'We now hold a 100pc record against the All Blacks here in Chicago'
At the 1945 World Series in Chicago, William Sianis, the owner of the Billy Goat Tavern, brought his pet goat to see the game.
Security would not allow the animal to stay in, and Sianis placed a curse on the Chicago Cubs.
For years, the Chicago Cubs had a series of unlikely losses, and fans tried increasingly desperate and different rituals to break the curse.
Last week, the Chicago Cubs won the World Series for the first time in 108 years.
Then, it seemed that the magic that broke the curse extended to Ireland, as they beat the All Blacks for the first time in 111 years.
On Sunday, Ireland fans took advantage of sunny, 21C weather to recover from the night's revelries, see the team off, and take in some Chicago sights.
The Intercontinental hotel on Michigan Avenue was a home-from-home for many Irish fans.
First line of business for many yesterday was breakfast. Walt Fyda, an American-born rugby fan, and friends Jeffrey Howard and Patrick Thornton, originally from Co Clare and now of Boston, were waiting for Zia's Lago Vista restaurant to open.
"We were here for the parade and went down to the game yesterday. I had a good feeling about it," Mr Thornton said.
"It was the first match since (Munster coach Anthony) Foley passed away."
Vincent and Nicki Holohan of Dublin were out seeing the sights.
"It's been an unbelievable week," Mr Holohan said.
"We thought every last player on the Irish team was heroic," he added.
The team were getting ready to leave from the Trump International Hotel and Towers, and a miniature green army were there to see them off.
Tara Spain from Limerick and Colette Fleming, a Galway native based in the UK, were sporting team colours in the hotel lobby. Colette had lined up a ticket to the match only a week ago but was so glad she made the trip.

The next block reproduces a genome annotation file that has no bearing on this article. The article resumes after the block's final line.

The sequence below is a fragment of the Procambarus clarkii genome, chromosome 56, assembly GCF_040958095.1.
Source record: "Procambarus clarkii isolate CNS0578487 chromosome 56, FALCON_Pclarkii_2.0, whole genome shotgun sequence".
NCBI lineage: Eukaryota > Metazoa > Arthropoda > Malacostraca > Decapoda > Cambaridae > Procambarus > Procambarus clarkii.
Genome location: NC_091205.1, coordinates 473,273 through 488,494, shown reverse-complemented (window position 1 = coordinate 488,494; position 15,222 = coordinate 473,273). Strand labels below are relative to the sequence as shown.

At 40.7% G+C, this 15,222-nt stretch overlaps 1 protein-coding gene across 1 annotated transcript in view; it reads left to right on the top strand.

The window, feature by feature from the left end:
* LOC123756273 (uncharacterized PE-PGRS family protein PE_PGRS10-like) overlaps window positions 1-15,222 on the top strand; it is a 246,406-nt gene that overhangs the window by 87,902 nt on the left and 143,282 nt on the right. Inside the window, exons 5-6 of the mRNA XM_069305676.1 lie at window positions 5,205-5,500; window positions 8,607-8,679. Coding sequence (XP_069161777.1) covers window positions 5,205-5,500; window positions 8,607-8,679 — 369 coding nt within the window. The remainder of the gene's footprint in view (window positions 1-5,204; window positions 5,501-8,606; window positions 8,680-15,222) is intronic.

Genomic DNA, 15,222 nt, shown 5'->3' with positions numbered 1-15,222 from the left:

"I would travel anywhere for the Ireland team," she said.
She was staying for a chance to see the players, and her friend was leaving for Mass at Holy Name Cathedral.
"We'll need a credit card for all the candles we'll need to light," she said.
Bernadette and Paddy Shanahan of Dublin booked a room at the Trump hotel because they heard the team would be there. Ms Shanahan said that the most memorable thing was the walk to the hotel after the game.
"There was a river of green shirts, singing, all the way back from the stadium."
Mr Shanahan said that the game was magical.
"It's almost like there was an invisible hand that came down and said, this is going to be their day. We now have a 100pc record against the All Blacks here in Chicago," he said.
Outside, Danny, Joe, and Mark O'Hare of County Down, and their friend Jim Thompson who moved to Green Bay, Wisconsin from Down, had their picture taken with Jamie Heaslip.
"It's a day we'll remember for the rest of our lives," Mr Thompson said.
Reba Rowe of Vancouver, British Columbia, and Sinead Butler, of Vancouver by way of Limerick, were on their way to breakfast when they joined the crowd waiting for the team. After breakfast, they were going to visit Wrigley Field, where the Chicago Cubs play. "They waited 108 years. We waited 111 years," Ms Butler said.
At the Chicago River were Fergus Conlon, of Ballinamore in Leitrim, and Padraig Howard, John Cahill, and Paudie Daly, all of Kerry.
"Two victories in one week, the Cubbies and the Paddies," Conlon said. Their play for yesterday was recovery.
The Emerald Loop Club was serving a breakfast buffet for those fans in need of something healthy after a long night.
Sitting at the bar were John Farley, originally of Cork and now of Boston, Cyril Kavanaugh of Kildare and now of Boston, and Chris Hein of Chicago. Saturday's game was the first they had seen live.
"It was unbelievable," Mr Farley said. "That's the only word."
"I'm more of a baseball fan than a rugby fan," Mr Hein said. "This is one of the best weekends ever."
Conor and Owen Fitzgerald of Waterford were finishing up breakfast and trying to take on the day.
"The game was the best one was ever," Conor Fitzgerald said. "I really can't talk today."
Philip Walsh and Cyril O'Donnell of Dungarvan, Waterford, were shopping on State Street. They had been to the Disney Store and Gap and were on their way to Macy's.
"We're picking up brownie points back home," Mr O'Donnell said. Both men were moved by the significance of the 40-29 final score.
"We had Foley on our backs," Walsh said.
And many felt that the late great number eight was watching their backs, as well.
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